Honda Amaze gets styling updates to its face and on the inside; new CVT gearbox on offer.
What is it?
Since its launch in 2013, Honda's Amaze has had a pretty successful run. However, in a segment as important and competitive as that for compact sedans, frequent updates to keep customer interest alive is the name of the game. What you see here is the refreshed Amaze. It's identifiable by its bolder styling, particularly so at the front-end. The petite smiling grille has been ditched in favour of a chrome-heavy one that now extends from headlight to headlight. Below this bold new grille sits a large, all-new bumper which features a revised air dam and large faux air intakes with fog lights in them. The side profile of the car remains unchanged though the re-profiled tail-lights do give this up as the new Amaze.
What's it like inside?
Honda had received a lot of negative feedback on the original Amaze's Spartan dashboard and it's good to know the Japanese manufacturer has made amends. The Amaze receives a new dash that's similar to the Jazz's in layout and design. However, the centre console is all-new and is user-friendly in how it houses the audio system high up. Existing Amaze owners will also notice the addition of automatic climate control. Interestingly, the Amaze doesn't get the touchscreen-type control for the air-con system as in the City and Jazz. The Amaze uses a more conventional arrangement and to be honest, it's nice and straightforward to use. Honda has also changed the instruments and what you get now is a more informative cluster.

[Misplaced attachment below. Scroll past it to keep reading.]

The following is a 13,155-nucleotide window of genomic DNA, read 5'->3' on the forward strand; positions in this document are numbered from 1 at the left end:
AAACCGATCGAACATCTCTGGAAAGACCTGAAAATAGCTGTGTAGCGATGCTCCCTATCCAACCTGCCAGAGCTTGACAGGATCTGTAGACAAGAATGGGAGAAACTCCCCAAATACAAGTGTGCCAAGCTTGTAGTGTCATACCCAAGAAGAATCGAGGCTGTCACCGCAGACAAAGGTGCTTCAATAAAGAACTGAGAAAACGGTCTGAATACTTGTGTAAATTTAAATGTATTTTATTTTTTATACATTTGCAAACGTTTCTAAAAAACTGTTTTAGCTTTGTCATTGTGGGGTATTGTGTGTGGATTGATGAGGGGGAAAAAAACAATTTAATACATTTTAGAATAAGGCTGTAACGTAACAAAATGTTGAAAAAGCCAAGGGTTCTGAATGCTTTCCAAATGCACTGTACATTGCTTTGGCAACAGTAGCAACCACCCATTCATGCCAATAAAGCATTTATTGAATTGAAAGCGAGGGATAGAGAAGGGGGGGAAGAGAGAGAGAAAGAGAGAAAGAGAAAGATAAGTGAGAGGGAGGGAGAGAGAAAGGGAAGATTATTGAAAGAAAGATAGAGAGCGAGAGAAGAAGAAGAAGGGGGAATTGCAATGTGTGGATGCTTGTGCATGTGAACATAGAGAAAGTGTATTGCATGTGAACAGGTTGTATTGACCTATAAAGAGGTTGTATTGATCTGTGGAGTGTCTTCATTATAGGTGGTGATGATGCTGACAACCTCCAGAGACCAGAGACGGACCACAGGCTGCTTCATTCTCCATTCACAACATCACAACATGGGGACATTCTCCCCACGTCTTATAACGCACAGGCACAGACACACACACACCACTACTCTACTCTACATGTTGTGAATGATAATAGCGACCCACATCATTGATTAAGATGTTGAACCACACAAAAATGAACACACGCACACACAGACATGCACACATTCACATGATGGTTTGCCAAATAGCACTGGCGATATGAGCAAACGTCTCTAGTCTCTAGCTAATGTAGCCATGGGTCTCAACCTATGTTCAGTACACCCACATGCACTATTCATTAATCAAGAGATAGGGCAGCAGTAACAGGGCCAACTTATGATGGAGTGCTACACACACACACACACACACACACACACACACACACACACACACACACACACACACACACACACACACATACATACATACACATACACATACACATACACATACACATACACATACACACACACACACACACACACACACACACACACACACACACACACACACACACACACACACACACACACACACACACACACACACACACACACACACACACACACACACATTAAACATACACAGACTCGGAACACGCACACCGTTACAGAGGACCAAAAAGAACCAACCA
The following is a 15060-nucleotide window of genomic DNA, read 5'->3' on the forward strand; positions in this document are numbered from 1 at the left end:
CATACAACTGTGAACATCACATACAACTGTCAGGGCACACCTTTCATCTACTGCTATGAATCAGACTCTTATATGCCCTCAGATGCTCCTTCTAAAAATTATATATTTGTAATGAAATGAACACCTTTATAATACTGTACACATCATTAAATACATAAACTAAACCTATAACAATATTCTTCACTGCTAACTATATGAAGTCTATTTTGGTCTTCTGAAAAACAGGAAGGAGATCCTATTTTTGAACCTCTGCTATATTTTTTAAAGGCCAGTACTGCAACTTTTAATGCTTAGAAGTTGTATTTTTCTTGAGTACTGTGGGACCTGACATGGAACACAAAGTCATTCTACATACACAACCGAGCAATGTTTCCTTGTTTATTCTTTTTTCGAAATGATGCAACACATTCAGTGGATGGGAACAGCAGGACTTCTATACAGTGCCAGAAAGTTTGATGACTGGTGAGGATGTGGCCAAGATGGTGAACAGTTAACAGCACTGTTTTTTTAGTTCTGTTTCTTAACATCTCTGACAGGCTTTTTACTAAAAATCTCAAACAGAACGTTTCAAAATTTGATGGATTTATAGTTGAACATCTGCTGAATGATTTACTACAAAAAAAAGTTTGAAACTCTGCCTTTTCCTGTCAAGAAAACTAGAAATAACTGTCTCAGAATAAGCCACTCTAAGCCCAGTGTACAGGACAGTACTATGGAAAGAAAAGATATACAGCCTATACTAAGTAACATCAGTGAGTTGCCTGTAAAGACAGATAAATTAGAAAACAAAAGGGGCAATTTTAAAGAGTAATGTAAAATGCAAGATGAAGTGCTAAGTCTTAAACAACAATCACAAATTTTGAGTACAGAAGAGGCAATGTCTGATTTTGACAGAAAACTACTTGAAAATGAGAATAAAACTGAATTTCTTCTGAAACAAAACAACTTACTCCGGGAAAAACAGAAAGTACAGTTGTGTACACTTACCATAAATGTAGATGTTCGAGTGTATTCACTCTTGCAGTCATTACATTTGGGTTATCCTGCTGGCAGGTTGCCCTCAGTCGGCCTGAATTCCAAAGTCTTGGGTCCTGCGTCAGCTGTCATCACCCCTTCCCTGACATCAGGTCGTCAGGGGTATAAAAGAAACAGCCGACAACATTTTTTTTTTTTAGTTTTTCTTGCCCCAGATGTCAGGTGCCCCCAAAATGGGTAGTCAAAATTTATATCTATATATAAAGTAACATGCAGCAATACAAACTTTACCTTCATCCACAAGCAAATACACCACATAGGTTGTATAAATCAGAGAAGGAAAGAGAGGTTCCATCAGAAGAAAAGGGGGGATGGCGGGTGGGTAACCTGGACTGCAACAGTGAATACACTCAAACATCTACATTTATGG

Elsewhere, though the steering wheel, gear lever and window switches are unchanged, there's been an overall improvement in functionality – the buttons are intuitive to touch and two additional cubby holes make more space for knick knacks.
The equipment and feature list has been expanded too. You now get Bluetooth connectivity, along with the option of the Honda Connect package. ABS is standard across all variants (except the base petrol) and airbags are standard on all but the base models (entry-level E and S trims get airbags as an option).
The cabin is as spacious as before with ample legroom for the rear passengers. The thin seats from the earlier Amaze have been retained and though they look flimsy, they continue to offer adequate support and comfort